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Household budget help

(11 Posts)
Natedogg Thu 14-Jan-16 21:10:02

I was just wondering what your budget advice would be in this situation.

I've recently gone freelance after a years maternity (was previously in a staff position and took redundancy). My plan is to pay off half our mortgage with my redundancy and an Isa. This would reduce our payments to a level where my partner could pay the whole amount, taking the pressure off me.

However, we naturally still have a lot of other monthly expenses. Childcare (wah! So much) council tax, gas / electric etc. My partner has offered to pay the whole lot whilst I get myself established, but I have a couple of issues with this.

1. That would leave him hardly any money at the end of each month
2. I want to feel like I'm pulling my weight

I'm just wondering what the best way to divide our expenses is? The mortgage will actually end up being the cheapest monthly outgoing, once all other bills are added up.

I'm finding it hard to work out the best approach since I really don't know how much I might earn each month.

Any help greatly appreciated!

19lottie82 Thu 14-Jan-16 21:27:11

I think advising how to split bills won't really work when you don't know how much you'd be earning each month. Can't you just put everything in one pot and take everything from that? Surely that seems the obvious solution.

RandomMess Thu 14-Jan-16 21:36:52

You are a family unit, you pool your resources and the costs!!!

You may need to carefully budget for food, clothes etc. until you bring an income in.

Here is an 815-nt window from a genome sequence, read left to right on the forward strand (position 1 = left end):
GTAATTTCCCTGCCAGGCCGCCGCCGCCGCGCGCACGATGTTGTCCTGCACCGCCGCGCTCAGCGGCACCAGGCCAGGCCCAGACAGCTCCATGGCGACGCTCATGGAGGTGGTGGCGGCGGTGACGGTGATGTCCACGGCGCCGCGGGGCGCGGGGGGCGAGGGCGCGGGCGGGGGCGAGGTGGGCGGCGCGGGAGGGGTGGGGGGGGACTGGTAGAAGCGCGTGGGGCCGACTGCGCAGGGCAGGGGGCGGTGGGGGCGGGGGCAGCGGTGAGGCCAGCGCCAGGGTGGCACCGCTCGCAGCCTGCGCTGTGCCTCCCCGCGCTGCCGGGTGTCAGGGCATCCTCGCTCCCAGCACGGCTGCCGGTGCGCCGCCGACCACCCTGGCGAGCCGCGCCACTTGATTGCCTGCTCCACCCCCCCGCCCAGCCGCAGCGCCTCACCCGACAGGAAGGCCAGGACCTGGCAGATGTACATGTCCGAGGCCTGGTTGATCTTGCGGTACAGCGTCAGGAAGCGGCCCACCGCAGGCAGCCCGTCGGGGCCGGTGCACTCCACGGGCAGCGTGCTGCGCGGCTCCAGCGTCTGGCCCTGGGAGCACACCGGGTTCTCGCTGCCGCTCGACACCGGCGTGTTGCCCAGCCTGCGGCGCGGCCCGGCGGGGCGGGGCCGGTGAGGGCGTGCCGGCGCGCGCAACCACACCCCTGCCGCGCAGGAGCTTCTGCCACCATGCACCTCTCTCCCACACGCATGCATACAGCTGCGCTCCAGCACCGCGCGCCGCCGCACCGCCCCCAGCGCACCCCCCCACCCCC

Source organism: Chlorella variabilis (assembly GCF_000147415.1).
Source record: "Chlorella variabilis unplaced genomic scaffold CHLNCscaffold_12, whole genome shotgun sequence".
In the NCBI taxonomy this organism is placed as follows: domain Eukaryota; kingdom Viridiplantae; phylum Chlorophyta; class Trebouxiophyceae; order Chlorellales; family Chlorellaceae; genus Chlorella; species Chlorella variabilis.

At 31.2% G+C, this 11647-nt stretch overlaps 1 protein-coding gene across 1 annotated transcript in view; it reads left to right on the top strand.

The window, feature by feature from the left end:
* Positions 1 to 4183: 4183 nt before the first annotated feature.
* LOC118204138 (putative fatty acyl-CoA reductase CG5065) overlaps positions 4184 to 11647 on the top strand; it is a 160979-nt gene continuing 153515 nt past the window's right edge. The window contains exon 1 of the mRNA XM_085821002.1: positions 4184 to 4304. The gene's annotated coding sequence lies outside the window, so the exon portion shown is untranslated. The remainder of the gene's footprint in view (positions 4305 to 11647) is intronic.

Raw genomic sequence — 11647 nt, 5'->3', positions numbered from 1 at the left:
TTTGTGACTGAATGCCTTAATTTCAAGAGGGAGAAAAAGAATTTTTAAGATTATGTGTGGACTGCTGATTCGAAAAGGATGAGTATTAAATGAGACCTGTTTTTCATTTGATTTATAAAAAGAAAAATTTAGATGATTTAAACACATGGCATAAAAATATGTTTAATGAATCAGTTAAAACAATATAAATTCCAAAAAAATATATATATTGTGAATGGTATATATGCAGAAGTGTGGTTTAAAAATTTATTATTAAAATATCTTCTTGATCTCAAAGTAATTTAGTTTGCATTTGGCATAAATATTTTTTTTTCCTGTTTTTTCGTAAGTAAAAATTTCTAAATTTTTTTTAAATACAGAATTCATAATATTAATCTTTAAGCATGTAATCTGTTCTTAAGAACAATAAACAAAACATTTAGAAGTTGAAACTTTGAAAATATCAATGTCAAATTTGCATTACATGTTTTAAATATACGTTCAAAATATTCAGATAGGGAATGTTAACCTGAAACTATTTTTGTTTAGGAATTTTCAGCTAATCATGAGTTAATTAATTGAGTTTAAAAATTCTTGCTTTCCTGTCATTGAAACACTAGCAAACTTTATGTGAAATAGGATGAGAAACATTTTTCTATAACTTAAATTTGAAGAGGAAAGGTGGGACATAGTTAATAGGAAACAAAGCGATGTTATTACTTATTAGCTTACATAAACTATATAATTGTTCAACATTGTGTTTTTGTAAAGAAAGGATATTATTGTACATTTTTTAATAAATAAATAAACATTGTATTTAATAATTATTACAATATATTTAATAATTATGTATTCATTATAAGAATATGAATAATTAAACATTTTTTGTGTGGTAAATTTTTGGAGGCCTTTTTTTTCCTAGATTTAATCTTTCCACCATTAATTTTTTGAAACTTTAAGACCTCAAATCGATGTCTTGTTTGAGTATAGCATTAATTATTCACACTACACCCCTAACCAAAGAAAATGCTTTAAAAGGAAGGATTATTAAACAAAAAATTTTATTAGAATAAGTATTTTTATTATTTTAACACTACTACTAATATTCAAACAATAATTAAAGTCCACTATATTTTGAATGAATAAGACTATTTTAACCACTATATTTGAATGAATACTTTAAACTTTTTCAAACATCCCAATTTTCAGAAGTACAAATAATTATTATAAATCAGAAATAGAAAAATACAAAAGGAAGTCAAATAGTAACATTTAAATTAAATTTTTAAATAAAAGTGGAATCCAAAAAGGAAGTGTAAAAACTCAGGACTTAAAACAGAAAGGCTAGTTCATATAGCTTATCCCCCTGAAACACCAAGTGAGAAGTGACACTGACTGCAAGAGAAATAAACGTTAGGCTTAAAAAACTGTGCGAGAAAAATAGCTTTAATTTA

Is the house in both of your names?

Natedogg Thu 14-Jan-16 22:05:17

You're probably right! I just so used to us just splitting everything 50/50 but my putting a standing order into joint account to cover Bills/mortgage etc.

So do you think best to put everything into a joint account? Sorry if this seems bleeding obvious!

Natedogg Thu 14-Jan-16 22:06:17

Sorry for the horrible typos, phone's on the blink.

chelle792 Thu 14-Jan-16 22:07:37

I found ynab worked really well for joint finances. It makes it all technically one pot no matter whose money it is or what account it's in. That might work well for you. It's transformed the way we think about and handle our joint finances

AmIbeingTreasonable Thu 14-Jan-16 22:20:41

If you are in the UK and not married I would not be paying the mortgage off until you had a watertight agreement drawn up by a solicitor stating this fact and what would happen in the event of a split.

RandomMess Thu 14-Jan-16 22:31:50

I agree that you are financially vulnerable as you are not married.

If your name isn't on the deeds of the house I would not be paying anything off!

Natedogg Thu 14-Jan-16 22:37:22

We're both on the mortgage and already have an agreement in place about what would happen if we split up, but yes important point!

RandomMess Thu 14-Jan-16 22:47:56

Should that agreement change if you are going to pay off half the mortgage at this point, how many years would your dp be paying it to make up the difference???

TBH aside the mortgage the other costs are just day to day living costs and in partnership you should share them as best as you are able, him supporting you now means he will benefit in the future and so on. So just have a shared account, each of you have equal free spending of an agreed amount for week for hobbies, going out, clothes etc. everything else gets paid.

Natedogg Sat 16-Jan-16 14:09:19

Thank you for all the advice! I'll look into the best ways to pool our resources and budget accordingly, as well as redrawing the agreement.

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